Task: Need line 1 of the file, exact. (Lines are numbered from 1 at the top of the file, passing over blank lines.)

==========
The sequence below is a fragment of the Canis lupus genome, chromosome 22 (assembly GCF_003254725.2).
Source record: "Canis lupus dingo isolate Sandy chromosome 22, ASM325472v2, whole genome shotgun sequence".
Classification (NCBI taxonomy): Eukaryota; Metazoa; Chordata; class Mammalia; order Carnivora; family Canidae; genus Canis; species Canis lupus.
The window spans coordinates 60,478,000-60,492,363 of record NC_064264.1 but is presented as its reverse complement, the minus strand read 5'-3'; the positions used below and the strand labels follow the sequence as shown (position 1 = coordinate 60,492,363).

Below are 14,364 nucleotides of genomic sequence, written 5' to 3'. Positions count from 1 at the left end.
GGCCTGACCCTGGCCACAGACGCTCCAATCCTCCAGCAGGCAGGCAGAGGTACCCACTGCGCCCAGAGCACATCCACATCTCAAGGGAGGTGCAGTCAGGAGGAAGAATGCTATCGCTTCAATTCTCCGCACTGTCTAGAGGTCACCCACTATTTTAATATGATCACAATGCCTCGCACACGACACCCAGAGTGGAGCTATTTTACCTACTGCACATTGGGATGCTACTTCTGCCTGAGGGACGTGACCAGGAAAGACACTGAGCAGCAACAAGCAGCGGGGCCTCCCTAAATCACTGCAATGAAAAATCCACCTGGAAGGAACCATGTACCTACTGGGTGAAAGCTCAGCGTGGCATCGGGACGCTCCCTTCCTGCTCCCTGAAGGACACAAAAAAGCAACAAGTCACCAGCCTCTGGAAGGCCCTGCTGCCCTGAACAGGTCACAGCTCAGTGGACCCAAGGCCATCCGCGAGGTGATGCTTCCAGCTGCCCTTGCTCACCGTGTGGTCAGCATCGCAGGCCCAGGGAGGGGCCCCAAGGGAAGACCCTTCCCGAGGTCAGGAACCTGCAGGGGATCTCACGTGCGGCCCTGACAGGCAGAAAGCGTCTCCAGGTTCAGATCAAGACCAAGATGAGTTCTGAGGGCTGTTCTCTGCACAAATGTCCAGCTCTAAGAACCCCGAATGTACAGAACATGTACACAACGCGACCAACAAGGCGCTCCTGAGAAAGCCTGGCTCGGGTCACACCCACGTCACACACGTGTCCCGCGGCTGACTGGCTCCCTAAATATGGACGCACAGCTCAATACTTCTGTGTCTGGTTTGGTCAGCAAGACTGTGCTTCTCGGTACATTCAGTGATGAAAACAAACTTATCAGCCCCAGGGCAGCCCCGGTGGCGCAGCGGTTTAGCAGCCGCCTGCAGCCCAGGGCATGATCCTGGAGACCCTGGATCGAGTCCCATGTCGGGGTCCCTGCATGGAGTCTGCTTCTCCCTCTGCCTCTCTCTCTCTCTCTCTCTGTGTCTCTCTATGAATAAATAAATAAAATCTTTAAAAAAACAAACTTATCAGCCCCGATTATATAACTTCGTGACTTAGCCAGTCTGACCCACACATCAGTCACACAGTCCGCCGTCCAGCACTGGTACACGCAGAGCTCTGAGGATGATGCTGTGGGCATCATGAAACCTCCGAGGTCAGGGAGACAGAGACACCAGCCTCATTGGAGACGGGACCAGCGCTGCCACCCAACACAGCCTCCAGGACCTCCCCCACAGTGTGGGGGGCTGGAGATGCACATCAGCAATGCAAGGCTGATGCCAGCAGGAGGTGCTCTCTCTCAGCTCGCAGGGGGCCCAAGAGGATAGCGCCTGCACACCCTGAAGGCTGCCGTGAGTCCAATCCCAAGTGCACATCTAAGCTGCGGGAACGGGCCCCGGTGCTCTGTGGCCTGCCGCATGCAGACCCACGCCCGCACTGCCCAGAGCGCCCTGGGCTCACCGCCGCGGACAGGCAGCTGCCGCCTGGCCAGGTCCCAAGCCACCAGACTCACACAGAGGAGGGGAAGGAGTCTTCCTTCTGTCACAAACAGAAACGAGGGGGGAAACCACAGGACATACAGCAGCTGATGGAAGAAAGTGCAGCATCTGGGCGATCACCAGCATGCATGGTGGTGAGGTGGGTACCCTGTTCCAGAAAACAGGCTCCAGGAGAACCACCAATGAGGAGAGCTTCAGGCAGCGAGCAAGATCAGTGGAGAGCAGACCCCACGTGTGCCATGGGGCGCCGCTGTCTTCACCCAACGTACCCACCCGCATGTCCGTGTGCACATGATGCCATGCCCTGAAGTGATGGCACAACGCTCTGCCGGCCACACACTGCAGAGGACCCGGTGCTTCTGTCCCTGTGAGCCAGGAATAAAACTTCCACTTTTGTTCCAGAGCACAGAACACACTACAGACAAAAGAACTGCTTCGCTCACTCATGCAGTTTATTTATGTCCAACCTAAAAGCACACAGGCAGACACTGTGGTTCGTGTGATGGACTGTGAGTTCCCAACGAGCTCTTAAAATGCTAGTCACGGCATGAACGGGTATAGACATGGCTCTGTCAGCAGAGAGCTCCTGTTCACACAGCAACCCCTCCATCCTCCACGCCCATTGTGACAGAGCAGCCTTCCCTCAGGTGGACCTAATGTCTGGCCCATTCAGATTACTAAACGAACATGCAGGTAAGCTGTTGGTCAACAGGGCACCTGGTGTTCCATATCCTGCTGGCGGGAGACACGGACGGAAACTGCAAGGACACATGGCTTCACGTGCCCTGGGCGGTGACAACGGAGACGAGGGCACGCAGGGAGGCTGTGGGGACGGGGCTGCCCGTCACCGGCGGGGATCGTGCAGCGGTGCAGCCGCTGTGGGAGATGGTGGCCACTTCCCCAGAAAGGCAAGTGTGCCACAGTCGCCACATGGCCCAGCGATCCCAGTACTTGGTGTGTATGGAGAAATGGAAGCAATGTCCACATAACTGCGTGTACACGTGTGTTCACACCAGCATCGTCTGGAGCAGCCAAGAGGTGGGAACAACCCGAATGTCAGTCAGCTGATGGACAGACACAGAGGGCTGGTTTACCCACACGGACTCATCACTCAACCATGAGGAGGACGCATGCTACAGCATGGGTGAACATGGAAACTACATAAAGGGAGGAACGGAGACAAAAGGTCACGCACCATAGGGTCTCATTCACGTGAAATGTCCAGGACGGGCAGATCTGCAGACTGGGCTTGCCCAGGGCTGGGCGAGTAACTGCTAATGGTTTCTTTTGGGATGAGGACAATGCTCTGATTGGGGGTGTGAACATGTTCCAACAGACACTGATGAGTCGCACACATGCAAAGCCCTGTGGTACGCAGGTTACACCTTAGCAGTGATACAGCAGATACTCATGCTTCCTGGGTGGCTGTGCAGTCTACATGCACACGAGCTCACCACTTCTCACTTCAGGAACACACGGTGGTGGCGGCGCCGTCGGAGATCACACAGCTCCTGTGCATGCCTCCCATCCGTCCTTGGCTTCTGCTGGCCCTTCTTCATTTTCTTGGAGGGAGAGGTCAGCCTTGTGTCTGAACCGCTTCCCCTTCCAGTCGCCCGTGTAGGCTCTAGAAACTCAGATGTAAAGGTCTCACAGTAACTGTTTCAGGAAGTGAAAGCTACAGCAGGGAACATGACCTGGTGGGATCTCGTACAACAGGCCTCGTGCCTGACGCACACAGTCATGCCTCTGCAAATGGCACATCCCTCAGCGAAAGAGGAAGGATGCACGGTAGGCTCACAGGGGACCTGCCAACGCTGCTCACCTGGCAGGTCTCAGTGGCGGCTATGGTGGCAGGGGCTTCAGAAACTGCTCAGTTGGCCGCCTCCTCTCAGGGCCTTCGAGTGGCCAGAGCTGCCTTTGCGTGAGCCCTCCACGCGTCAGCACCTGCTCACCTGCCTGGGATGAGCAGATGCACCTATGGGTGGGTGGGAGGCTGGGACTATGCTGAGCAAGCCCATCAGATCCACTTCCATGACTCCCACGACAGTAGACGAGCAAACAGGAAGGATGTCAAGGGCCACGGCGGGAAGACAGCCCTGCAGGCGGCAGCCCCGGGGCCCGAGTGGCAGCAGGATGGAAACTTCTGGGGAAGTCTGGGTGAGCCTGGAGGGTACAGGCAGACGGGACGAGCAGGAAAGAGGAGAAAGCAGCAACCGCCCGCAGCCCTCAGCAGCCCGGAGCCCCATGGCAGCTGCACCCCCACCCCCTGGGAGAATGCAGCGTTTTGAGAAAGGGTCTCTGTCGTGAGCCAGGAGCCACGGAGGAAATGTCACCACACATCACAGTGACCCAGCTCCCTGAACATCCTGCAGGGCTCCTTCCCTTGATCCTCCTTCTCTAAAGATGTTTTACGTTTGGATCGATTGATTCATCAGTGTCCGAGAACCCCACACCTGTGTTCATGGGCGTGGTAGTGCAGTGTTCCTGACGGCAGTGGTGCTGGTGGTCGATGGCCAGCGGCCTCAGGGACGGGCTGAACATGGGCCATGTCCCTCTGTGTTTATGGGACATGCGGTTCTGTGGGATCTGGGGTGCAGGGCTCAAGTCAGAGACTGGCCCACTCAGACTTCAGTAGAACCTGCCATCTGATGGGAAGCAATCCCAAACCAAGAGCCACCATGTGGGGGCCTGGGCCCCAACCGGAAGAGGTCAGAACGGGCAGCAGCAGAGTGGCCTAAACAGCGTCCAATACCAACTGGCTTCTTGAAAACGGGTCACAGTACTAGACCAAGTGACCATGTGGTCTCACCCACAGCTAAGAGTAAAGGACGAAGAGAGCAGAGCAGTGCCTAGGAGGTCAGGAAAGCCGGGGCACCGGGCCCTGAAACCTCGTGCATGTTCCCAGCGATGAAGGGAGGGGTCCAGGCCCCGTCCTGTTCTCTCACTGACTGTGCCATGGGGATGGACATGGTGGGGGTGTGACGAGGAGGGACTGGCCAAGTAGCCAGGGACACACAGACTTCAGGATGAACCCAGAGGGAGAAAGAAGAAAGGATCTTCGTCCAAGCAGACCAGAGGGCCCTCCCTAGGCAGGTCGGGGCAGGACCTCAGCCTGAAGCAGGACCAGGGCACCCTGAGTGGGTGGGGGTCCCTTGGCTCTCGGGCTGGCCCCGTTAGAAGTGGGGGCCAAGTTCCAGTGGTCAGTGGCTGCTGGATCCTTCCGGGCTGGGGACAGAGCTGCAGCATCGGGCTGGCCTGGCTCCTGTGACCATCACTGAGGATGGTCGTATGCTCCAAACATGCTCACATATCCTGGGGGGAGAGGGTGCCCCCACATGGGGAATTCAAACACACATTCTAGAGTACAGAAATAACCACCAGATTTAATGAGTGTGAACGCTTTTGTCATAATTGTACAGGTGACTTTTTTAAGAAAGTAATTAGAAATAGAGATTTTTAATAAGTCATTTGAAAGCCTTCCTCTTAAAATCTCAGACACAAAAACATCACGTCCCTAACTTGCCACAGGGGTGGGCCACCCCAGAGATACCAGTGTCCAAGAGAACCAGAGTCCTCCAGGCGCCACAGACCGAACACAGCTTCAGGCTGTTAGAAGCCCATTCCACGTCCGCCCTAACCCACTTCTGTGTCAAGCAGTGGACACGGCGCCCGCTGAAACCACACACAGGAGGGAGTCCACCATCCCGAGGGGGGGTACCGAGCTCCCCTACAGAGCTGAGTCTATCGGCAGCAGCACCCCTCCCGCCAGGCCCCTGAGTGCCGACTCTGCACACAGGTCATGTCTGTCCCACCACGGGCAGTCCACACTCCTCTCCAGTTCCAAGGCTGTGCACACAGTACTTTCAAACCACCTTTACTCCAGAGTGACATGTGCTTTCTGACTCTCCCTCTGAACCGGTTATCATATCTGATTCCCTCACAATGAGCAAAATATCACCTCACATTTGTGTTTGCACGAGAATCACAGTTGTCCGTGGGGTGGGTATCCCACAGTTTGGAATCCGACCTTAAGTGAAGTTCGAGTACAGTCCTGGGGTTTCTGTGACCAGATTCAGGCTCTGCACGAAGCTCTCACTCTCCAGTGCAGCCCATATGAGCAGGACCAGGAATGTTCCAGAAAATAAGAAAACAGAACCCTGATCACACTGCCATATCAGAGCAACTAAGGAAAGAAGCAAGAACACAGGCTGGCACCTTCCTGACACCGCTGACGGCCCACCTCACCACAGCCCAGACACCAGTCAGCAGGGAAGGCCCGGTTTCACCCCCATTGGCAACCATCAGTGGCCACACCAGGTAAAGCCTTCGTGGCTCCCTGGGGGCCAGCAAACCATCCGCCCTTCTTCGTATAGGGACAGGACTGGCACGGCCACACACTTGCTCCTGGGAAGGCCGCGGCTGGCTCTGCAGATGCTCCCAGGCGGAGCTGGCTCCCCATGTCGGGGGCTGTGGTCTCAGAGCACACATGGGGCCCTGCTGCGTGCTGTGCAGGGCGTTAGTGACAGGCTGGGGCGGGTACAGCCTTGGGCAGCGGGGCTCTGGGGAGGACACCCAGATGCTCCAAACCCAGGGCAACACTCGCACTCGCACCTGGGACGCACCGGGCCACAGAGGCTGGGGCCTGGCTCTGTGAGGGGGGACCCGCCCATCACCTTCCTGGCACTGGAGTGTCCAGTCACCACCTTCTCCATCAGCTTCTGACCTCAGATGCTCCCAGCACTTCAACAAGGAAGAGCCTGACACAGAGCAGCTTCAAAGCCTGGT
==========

The sequence below is a fragment of the Canis lupus genome, chromosome 22 (assembly GCF_003254725.2).